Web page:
a0d0e21e 397
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398=item *
399Mail and Usenet News
a0d0e21e 400
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401=item *
402Control Flow Utilities (callbacks and exceptions etc)
a0d0e21e 403
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404=item *
405File Handle and Input/Output Stream Utilities
a0d0e21e 406
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407=item *
408Miscellaneous Modules
a0d0e21e 409
4633a7c4 410=back
a0d0e21e 411
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412Some of the reguster CPAN sites as of this writing include the following.
413You should try to choose one close to you:
a0d0e21e 414
4633a7c4 415=over
a0d0e21e 416
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417=item *
418ftp://ftp.sterling.com/programming/languages/perl/
a0d0e21e 419
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420=item *
421ftp://ftp.sedl.org/pub/mirrors/CPAN/
a0d0e21e 422
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423=item *
424ftp://ftp.uoknor.edu/mirrors/CPAN/
a0d0e21e 425
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426=item *
427ftp://ftp.delphi.com/pub/mirrors/packages/perl/CPAN/
a0d0e21e 428
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429=item *
430ftp://uiarchive.cso.uiuc.edu/pub/lang/perl/CPAN/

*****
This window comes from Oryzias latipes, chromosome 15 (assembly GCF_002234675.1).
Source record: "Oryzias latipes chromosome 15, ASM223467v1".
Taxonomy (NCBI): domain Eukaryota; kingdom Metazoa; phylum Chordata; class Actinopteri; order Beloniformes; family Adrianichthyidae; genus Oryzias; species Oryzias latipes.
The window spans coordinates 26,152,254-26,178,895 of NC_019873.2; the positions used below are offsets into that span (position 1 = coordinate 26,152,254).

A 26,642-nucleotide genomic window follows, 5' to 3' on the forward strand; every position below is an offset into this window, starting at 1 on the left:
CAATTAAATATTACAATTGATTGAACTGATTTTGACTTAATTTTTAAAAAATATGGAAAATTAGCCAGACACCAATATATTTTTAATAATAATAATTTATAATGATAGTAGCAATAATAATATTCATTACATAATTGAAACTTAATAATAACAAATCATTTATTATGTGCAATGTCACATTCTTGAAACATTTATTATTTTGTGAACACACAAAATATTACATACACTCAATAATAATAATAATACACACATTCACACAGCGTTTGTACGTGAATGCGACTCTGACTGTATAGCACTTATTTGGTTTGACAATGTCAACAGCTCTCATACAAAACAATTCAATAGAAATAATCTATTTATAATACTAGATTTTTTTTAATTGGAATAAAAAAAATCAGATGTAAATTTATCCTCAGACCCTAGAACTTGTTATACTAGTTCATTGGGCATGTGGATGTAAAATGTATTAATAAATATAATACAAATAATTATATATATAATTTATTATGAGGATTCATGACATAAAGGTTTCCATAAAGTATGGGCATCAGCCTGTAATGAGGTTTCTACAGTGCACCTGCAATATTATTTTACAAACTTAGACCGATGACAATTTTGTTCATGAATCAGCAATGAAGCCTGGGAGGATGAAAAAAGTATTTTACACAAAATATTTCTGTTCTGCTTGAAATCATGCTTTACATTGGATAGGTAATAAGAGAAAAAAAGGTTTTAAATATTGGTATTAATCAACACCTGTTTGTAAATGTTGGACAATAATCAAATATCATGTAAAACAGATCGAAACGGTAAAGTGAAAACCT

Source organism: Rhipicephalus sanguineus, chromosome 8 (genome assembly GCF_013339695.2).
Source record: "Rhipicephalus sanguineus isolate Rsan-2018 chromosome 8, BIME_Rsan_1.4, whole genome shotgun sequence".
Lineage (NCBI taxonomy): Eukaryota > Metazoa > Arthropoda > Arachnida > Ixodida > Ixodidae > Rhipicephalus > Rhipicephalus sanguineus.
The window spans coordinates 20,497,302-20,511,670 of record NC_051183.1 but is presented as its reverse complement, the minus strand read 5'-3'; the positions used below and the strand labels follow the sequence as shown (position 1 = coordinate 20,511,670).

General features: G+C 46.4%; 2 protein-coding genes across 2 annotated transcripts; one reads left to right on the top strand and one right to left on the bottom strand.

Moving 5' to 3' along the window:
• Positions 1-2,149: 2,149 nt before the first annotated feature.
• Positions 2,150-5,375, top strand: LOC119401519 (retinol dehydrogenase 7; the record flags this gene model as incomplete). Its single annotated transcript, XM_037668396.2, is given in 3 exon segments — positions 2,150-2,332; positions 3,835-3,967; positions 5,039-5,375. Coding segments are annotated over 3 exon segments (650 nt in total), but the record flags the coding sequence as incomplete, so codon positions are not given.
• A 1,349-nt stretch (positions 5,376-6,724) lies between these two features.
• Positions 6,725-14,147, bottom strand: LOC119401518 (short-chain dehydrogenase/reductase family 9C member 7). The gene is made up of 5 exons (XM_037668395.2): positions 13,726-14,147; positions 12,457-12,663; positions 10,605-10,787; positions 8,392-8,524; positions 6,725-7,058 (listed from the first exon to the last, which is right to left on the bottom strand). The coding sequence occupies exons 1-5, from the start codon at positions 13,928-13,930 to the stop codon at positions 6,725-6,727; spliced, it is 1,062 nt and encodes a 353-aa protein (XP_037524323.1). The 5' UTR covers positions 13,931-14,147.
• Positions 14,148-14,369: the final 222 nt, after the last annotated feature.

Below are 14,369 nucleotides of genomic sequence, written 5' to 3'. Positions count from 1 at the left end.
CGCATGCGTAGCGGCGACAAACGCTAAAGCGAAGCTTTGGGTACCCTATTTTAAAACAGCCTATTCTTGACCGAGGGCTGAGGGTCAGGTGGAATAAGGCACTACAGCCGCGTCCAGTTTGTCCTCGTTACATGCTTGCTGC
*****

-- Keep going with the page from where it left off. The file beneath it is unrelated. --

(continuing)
a0d0e21e 431
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432=item *
433ftp://ftp.cis.ufl.edu/pub/perl/CPAN/
a0d0e21e 434
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435=item *
436ftp://ftp.switch.ch/mirror/CPAN/
a0d0e21e 437
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438=item *
439ftp://ftp.sunet.se/pub/lang/perl/CPAN/
a0d0e21e 440
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441=item *
442ftp://ftp.ci.uminho.pt/pub/lang/perl/
a0d0e21e 443
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444=item *
445ftp://ftp.cs.ruu.nl/pub/PERL/CPAN/
a0d0e21e 446
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447=item *
448ftp://ftp.demon.co.uk/pub/mirrors/perl/CPAN/
a0d0e21e 449
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450=item *
451ftp://ftp.rz.ruhr-uni-bochum.de/pub/programming/languages/perl/CPAN/
a0d0e21e 452
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453=item *
454ftp://ftp.leo.org/pub/comp/programming/languages/perl/CPAN/
a0d0e21e 455
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456=item *
457ftp://ftp.pasteur.fr/pub/computing/unix/perl/CPAN/
a0d0e21e 458
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459=item *
460ftp://ftp.ibp.fr/pub/perl/CPAN/
a0d0e21e 461
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462=item *
463ftp://ftp.funet.fi/pub/languages/perl/CPAN/
a0d0e21e 464
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465=item *
466ftp://ftp.tekotago.ac.nz/pub/perl/CPAN/
a0d0e21e 467
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468=item *
469ftp://ftp.mame.mu.oz.au/pub/perl/CPAN/
a0d0e21e 470
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471=item *
472ftp://coombs.anu.edu.au/pub/perl/
a0d0e21e 473
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474=item *
475ftp://dongpo.math.ncu.edu.tw/perl/CPAN/
a0d0e21e 476
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477=item *
478ftp://ftp.lab.kdd.co.jp/lang/perl/CPAN/
a0d0e21e 479
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480=item *
481ftp://ftp.is.co.za/programming/perl/CPAN/
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482
483=back
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484
485For an up-to-date listing of CPAN sites,
486see http://www.perl.com/perl/ or ftp://ftp.perl.com/perl/.